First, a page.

Drewry’s company view is that the strategy can work, but that it is certainly high-risk and full of pitfalls that Maersk will have to overcome.
The main challenge as we see it is that container shipping and logistics have very different operational and commercial imperatives; the latter demanding a level of customer-orientated service hitherto unseen in the liner arena.
The results of the integrator strategy also depends on Maersk successfully integrating multiple, recently-acquired logistics businesses – a hard task for any large corporation.
Notwithstanding the large capital investment, it will be a huge management challenge to align the entire organisation to ensure that Maersk’s customer-facing team is fully versed on all aspects of the service with very clear communication channels. They will need to keep all eyes on the prize without losing focus on any link in the chain. Past attempts to expand the scope of liner operators failed to meet expectations, but new technology offers hope that things might work out better this time around.
It will also need buy-in from customers who might be wary of entrusting their entire supply chain to a single partner, especially one new to the role. Teething problems and short-term disruption should be expected and as such customers will need to feel comfortable entering into closer, longer-term partnerships with Maersk.
If anyone can make it work, it is probably Maersk. Feedback from Drewry’s shipper clients suggest that the brand is highly trusted and seen as a driver of change and product improvement.
We can see it appealing to shippers that have neither the resource or knowledge to build their own supply chain network and would like it handled by a one-stop-shop. Other shippers might see it as an opportunity to gain some leverage with Maersk on the ocean freight, whilst outsourcing some laborious logistics tasks.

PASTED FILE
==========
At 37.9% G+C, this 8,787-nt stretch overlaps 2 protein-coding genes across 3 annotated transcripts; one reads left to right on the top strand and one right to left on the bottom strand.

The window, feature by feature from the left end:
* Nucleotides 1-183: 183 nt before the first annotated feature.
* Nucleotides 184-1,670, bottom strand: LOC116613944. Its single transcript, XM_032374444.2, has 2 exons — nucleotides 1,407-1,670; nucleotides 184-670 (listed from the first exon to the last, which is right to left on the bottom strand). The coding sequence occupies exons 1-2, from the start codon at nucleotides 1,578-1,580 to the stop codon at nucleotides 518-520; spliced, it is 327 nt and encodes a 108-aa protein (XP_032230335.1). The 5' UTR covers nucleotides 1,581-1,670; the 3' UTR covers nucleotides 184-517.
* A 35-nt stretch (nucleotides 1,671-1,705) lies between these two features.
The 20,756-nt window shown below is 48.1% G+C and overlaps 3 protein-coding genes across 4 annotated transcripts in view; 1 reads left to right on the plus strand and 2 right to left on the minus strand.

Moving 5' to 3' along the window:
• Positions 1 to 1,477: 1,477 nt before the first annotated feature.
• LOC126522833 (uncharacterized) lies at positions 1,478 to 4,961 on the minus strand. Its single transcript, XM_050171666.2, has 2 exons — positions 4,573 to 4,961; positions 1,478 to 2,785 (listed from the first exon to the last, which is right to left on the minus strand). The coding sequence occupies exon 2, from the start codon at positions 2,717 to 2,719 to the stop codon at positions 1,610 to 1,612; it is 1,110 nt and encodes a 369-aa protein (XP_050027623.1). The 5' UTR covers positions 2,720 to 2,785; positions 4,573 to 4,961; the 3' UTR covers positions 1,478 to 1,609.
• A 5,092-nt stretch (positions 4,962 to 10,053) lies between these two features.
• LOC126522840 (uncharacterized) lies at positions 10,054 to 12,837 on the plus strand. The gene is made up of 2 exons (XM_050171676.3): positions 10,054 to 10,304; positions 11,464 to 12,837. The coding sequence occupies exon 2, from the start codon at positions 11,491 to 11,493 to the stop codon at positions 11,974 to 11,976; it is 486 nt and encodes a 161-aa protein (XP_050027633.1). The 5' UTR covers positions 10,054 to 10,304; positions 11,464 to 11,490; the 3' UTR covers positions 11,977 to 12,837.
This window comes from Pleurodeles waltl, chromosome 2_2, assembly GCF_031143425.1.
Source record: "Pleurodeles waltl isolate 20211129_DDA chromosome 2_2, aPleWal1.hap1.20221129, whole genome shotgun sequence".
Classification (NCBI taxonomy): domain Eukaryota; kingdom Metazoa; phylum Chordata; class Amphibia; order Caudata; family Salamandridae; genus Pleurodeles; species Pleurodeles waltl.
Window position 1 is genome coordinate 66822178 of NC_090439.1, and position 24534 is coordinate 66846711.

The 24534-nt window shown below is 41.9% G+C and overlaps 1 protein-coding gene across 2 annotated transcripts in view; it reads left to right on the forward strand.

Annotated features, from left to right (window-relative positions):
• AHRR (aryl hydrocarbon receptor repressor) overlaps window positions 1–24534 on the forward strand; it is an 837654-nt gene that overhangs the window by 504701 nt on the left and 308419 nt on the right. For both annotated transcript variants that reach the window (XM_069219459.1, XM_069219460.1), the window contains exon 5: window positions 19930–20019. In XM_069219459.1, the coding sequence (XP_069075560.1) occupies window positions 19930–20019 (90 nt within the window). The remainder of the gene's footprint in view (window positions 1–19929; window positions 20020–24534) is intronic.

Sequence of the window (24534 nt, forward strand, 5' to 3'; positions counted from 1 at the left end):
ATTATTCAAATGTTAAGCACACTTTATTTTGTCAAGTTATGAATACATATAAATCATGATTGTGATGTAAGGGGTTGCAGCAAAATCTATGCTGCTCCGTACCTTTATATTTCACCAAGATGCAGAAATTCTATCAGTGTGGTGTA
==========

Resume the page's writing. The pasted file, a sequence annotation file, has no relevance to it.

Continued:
It’s not going to be for everyone, but if Maersk can demonstrate that it is the market leader for reliability and customer service it will surely woo more customers. To get there it clearly felt that it has to be master of its own destiny.
If Maersk is right – that being an integrator within an alliance is unworkable – then companies with similar aspirations and in a similar situation, most obviously CMA CGM in the Ocean Alliance, will have to consider a break up of their own.
This marks a significant change to the consensus view that the future of container shipping will involve dominating alliances. Instead, it seems increasingly likely that the big-hitters will pursue single life, with the medium size operators remaining together out of necessity.
The chances of Maersk succeeding with its integrator model are better than they were in the past, but it’s a high risk move that will ultimately be judged on whether it delivers value for customers and returns for shareholders at the same time. Messaging to both sets on how they will succeed needs to be crystal clear.